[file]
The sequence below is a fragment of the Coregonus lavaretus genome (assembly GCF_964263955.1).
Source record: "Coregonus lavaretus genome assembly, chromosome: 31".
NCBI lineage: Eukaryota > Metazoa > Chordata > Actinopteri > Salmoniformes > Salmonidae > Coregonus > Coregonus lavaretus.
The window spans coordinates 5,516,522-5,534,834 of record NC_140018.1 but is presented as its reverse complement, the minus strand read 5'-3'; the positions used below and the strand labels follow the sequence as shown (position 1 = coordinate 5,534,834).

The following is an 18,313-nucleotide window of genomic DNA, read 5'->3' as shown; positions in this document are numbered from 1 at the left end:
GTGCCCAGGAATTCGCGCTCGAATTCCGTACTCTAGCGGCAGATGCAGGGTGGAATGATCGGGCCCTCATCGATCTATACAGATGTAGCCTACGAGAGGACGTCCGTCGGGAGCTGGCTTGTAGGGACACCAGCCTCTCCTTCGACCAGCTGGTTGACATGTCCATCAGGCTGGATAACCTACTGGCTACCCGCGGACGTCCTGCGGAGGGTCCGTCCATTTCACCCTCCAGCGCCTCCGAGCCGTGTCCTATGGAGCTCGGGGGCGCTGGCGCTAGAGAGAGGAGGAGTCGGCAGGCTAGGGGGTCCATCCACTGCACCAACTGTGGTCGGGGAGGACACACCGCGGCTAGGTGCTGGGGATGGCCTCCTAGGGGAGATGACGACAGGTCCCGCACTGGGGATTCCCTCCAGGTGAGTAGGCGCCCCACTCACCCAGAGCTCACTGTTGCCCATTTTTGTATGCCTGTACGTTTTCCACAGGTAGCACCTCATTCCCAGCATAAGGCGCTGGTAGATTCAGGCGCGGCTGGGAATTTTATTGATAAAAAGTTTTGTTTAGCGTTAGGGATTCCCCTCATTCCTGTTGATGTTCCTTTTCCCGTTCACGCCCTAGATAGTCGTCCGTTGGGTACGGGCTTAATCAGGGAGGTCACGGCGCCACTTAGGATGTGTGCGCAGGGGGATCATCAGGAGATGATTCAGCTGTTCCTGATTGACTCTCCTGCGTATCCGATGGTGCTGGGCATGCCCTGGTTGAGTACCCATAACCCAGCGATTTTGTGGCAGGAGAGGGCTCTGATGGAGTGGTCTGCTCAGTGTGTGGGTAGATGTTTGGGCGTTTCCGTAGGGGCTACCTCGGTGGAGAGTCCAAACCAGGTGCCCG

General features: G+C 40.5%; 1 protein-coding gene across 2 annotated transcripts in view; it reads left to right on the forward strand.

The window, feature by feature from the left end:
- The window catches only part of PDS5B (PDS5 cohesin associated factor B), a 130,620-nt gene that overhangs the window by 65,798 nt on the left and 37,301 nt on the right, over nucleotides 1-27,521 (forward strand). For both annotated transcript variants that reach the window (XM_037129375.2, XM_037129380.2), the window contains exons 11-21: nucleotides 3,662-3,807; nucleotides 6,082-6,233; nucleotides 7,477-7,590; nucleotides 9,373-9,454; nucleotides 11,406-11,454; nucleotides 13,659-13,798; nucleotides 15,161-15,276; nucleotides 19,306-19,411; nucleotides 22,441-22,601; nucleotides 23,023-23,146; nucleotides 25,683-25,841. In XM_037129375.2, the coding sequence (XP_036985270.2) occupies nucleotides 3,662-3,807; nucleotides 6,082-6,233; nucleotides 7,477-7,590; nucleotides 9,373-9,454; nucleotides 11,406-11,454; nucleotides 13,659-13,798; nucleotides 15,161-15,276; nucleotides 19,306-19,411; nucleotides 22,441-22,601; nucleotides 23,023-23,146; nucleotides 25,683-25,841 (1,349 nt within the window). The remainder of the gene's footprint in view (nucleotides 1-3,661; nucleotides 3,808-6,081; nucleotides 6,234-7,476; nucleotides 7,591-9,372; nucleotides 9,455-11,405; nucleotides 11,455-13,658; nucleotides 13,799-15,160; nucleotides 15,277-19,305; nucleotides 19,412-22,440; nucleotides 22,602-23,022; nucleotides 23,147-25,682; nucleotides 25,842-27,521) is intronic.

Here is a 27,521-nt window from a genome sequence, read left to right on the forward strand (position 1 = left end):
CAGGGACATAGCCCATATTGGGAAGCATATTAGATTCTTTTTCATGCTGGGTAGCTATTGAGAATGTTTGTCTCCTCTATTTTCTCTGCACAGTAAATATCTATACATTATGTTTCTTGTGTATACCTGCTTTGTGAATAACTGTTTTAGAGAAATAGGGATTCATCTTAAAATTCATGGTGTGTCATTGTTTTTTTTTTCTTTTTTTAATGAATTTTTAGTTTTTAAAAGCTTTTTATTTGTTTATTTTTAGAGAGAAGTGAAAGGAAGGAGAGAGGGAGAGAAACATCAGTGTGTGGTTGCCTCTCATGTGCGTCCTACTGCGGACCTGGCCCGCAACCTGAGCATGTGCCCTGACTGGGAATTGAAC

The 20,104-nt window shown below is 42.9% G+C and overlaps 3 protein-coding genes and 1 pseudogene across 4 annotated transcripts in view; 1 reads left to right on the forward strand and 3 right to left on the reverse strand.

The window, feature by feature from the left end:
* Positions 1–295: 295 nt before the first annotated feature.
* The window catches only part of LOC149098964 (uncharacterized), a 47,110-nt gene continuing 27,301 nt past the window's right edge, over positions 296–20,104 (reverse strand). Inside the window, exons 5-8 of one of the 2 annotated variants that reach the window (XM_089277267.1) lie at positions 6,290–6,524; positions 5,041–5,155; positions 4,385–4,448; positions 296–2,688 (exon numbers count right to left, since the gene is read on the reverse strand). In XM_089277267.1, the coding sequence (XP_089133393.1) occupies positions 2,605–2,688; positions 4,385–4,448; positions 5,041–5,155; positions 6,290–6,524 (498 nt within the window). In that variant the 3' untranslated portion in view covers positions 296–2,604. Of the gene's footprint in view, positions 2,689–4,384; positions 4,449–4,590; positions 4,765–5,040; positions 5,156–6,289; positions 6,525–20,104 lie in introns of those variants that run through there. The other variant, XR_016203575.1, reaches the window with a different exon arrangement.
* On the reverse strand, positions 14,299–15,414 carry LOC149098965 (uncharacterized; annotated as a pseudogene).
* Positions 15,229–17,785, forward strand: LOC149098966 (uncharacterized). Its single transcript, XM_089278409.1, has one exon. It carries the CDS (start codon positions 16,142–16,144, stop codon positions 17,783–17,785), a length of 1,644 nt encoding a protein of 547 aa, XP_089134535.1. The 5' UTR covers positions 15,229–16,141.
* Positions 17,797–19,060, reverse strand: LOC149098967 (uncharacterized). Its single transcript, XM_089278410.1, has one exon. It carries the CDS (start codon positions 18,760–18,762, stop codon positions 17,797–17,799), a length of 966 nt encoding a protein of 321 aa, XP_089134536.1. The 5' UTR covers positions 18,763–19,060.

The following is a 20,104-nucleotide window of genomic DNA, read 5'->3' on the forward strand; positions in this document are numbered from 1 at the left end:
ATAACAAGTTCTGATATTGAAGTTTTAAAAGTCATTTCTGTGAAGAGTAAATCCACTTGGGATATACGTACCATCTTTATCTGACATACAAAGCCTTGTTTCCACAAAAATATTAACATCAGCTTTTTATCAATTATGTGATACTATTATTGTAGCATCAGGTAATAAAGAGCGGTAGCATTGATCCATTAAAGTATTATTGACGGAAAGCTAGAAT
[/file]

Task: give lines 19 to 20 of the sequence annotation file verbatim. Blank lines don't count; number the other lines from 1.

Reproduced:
The following is a 20,104-nucleotide window of genomic DNA, read 5'->3' on the forward strand; positions in this document are numbered from 1 at the left end:
ATAACAAGTTCTGATATTGAAGTTTTAAAAGTCATTTCTGTGAAGAGTAAATCCACTTGGGATATACGTACCATCTTTATCTGACATACAAAGCCTTGTTTCCACAAAAATATTAACATCAGCTTTTTATCAATTATGTGATACTATTATTGTAGCATCAGGTAATAAAGAGCGGTAGCATTGATCCATTAAAGTATTATTGACGGAAAGCTAGAAT